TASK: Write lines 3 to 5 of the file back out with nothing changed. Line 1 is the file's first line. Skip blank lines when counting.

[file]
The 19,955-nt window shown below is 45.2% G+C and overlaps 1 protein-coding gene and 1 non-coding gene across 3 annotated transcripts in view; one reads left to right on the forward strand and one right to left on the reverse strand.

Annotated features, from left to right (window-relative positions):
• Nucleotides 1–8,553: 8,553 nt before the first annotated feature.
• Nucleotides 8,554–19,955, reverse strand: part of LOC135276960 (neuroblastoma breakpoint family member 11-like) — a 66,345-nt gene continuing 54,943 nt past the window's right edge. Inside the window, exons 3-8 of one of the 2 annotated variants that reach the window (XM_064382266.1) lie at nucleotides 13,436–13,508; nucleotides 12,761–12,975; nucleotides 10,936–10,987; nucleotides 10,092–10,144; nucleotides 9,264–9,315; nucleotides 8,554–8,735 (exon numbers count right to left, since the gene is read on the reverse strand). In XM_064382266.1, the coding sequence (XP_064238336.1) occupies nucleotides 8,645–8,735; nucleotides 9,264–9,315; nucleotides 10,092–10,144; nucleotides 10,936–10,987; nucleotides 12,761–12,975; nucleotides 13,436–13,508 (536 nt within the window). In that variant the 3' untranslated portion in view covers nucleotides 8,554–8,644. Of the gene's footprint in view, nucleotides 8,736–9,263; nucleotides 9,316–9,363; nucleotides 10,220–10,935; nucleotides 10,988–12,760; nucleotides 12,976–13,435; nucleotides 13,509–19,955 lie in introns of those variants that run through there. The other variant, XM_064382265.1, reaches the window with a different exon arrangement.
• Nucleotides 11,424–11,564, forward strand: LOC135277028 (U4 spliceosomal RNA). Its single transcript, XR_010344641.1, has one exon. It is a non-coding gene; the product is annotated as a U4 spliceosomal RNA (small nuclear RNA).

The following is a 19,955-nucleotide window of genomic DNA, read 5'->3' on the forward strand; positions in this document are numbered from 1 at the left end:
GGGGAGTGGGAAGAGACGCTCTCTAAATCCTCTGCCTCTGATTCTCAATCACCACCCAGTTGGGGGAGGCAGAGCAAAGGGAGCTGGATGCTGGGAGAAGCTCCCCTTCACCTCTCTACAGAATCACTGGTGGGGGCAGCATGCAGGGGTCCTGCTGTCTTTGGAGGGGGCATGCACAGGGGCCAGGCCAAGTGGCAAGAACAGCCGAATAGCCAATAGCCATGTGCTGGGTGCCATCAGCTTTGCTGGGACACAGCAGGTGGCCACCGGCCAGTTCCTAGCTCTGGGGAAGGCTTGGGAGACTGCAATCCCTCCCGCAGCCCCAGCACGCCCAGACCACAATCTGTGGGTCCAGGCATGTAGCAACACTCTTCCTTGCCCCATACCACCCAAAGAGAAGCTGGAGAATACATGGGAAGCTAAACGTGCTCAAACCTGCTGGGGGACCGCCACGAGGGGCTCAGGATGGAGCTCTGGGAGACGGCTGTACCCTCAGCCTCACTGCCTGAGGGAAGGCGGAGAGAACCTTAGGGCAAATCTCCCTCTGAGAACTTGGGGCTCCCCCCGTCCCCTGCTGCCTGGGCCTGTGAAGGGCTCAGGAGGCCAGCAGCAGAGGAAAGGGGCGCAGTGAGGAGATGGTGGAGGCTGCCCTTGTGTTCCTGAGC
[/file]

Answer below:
• Nucleotides 1–8,553: 8,553 nt before the first annotated feature.
• Nucleotides 8,554–19,955, reverse strand: part of LOC135276960 (neuroblastoma breakpoint family member 11-like) — a 66,345-nt gene continuing 54,943 nt past the window's right edge. Inside the window, exons 3-8 of one of the 2 annotated variants that reach the window (XM_064382266.1) lie at nucleotides 13,436–13,508; nucleotides 12,761–12,975; nucleotides 10,936–10,987; nucleotides 10,092–10,144; nucleotides 9,264–9,315; nucleotides 8,554–8,735 (exon numbers count right to left, since the gene is read on the reverse strand). In XM_064382266.1, the coding sequence (XP_064238336.1) occupies nucleotides 8,645–8,735; nucleotides 9,264–9,315; nucleotides 10,092–10,144; nucleotides 10,936–10,987; nucleotides 12,761–12,975; nucleotides 13,436–13,508 (536 nt within the window). In that variant the 3' untranslated portion in view covers nucleotides 8,554–8,644. Of the gene's footprint in view, nucleotides 8,736–9,263; nucleotides 9,316–9,363; nucleotides 10,220–10,935; nucleotides 10,988–12,760; nucleotides 12,976–13,435; nucleotides 13,509–19,955 lie in introns of those variants that run through there. The other variant, XM_064382265.1, reaches the window with a different exon arrangement.
• Nucleotides 11,424–11,564, forward strand: LOC135277028 (U4 spliceosomal RNA). Its single transcript, XR_010344641.1, has one exon. It is a non-coding gene; the product is annotated as a U4 spliceosomal RNA (small nuclear RNA).